Howard is leading us in the final set of workshops.  Yesterday he presented a theology for urban ministry.  Today, Ten Paradigm Shifts Toward Community Transformation:  How Churches Are Impacting Their Communities with the Good Deeds and Good News of the Gospel (with thanks to Rick Swanson of the Leadership Network).  I think you may be able to figure out a lot of what Howard meant:

  1. From building walls to building bridges
  2. From measuring attendance to measuring impact
  3. From encouraging the saints to attend worship to equipping the saints for works of service
  4. From ‘serve us’ to service, from inward to outward focus
  5. From duplication of human services and ministries to partnering with
    existing services and ministries
  6. From fellowship to functional unity
  7. From condemning the city to blessing the city and praying for it 
  8. From being a minister in a congregation to being a minister in a parish
  9. From anecdote and speculation to valid information
  10. From teacher to learner

David Tooley shared a link to World Relief’s website on immigration; here’s a  link to’s blog.

Immigration is an urban issue.  One could challenge the statement.  Throughout the Midwest immigrants are present in rural Iowa and suburban Kansas City.  But as the world passed the year 2000 and now with over 50% of all humans living in urban areas, we all entered a new era.  Regardless of whether I live in a densely populated city, a wide-lawned suburb, or  a sparsely peopled desert, I live in the urban millennium.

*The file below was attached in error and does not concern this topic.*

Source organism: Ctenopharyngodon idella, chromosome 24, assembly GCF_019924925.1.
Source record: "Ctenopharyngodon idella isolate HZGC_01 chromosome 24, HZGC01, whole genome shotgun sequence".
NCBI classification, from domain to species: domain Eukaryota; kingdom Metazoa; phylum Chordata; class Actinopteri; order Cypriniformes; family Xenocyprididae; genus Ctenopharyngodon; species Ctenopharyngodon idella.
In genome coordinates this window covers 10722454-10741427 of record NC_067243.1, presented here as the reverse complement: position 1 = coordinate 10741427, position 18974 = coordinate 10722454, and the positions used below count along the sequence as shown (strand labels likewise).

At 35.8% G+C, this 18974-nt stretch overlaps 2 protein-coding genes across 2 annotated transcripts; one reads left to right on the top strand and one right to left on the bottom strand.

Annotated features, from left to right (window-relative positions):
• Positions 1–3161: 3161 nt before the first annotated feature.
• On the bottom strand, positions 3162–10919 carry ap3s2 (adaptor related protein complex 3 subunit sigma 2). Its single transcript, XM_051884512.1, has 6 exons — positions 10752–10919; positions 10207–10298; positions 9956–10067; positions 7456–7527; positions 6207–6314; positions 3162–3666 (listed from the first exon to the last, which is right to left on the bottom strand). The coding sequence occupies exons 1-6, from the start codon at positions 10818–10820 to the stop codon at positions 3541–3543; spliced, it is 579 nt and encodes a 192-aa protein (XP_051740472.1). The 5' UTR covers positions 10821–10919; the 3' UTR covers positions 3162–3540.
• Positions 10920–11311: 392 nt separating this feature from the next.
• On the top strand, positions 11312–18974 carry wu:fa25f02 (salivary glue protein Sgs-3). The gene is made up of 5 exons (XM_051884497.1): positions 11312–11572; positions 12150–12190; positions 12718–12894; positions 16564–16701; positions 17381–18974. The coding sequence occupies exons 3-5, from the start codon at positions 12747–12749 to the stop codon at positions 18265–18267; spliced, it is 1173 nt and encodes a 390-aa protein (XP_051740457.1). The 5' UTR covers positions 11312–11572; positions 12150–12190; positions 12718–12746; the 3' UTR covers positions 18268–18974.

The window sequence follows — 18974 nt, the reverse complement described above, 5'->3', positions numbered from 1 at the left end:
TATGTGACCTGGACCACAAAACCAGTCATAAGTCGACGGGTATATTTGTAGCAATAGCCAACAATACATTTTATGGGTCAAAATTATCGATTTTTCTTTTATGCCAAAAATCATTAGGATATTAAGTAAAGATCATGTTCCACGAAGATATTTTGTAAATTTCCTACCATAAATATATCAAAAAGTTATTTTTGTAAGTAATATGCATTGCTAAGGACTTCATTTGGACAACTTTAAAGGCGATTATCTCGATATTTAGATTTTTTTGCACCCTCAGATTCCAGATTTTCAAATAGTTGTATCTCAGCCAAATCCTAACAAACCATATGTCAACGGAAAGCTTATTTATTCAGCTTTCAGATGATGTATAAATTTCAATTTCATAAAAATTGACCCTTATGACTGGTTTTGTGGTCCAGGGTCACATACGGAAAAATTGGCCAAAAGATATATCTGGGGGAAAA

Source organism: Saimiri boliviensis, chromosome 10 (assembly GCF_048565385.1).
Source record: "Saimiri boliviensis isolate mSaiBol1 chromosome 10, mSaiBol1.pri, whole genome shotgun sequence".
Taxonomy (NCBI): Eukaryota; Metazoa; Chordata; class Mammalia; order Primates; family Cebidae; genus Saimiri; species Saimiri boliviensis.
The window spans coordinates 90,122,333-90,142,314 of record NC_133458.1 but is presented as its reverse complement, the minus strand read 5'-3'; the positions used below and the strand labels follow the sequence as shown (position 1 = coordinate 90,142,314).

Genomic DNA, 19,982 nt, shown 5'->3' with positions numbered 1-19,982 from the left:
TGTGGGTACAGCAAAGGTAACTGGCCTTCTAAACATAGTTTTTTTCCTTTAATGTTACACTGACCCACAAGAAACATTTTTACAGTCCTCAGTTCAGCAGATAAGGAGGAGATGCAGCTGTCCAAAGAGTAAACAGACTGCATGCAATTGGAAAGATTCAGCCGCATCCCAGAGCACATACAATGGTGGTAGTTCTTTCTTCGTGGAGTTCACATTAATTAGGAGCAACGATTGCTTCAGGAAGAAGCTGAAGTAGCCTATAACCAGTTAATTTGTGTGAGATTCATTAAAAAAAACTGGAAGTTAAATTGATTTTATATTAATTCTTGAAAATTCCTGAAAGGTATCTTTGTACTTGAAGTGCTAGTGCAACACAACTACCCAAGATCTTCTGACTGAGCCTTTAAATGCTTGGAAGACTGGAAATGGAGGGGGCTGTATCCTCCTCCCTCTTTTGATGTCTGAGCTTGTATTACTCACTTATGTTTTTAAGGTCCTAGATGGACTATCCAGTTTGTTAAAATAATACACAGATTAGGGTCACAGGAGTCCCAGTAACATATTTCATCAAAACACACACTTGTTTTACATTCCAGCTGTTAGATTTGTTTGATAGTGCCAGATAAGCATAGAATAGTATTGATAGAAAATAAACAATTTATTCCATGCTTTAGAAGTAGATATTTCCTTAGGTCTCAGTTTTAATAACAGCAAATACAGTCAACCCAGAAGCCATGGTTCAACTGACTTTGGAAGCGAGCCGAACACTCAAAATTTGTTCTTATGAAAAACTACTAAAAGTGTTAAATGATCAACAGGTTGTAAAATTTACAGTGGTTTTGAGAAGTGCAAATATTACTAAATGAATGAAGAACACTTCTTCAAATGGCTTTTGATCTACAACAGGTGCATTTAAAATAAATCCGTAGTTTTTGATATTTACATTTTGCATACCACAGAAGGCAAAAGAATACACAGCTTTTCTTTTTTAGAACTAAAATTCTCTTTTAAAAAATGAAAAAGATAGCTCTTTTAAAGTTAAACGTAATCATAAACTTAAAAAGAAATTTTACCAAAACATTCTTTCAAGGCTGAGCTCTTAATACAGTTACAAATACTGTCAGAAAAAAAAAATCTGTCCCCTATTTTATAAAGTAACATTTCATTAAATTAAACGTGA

Travel.  Culture.  Information.  Internet.  Economy.  It’s all interconnected in a way my parents never experienced.  And it’s all from the cities.  This is the urban millennium.

The movement of people.  Unprecedented, in ways and on a scale the human race has not seen until now.  What will it mean, and what does it mean now?  How are we to face it?

Matthew Soerens writes regarding immigration in terms of justice “When Justice Becomes Unjust“.  I recommend it.  Take some time to explore  BTW, Matt will be a featured presenter this summer at Camp Wonderland for the Central Bible and Leadership Institute.

Are you in Salvation Army ministry, perhaps as your vocation or as an active Soldier?   Is your corps is in an urban place?  a community where you face demanding needs and challenges.  Would you like to learn more about serving, increase skills, meet people with similar experience and passion?

Come to CBLI.

This summer Central Bible Leadership Institute will offer 10 days of life together with hundreds of Salvation Army people.  Many CBLI campers will be there for Mission Intensive workshops:

  • immigration
  • pastoral crisis intervention
  • urban mission
  • youth work

Interested?  For more information visit the CBLI website.

This summer Central Bible and Leadership Institute will offer an Urban Mission Intensive to adults and young adults involved or interested in urban ministry.

The Urban Mission Intensive will be one of four mission intensives presented by experienced practitioners during the week.  Immigration, youth, and crisis intervention will round out the four.  The mission intensives are being offered to train, develop, and support Salvation Army people engaged in preaching the gospel of Jesus Christ and meeting human needs in his name.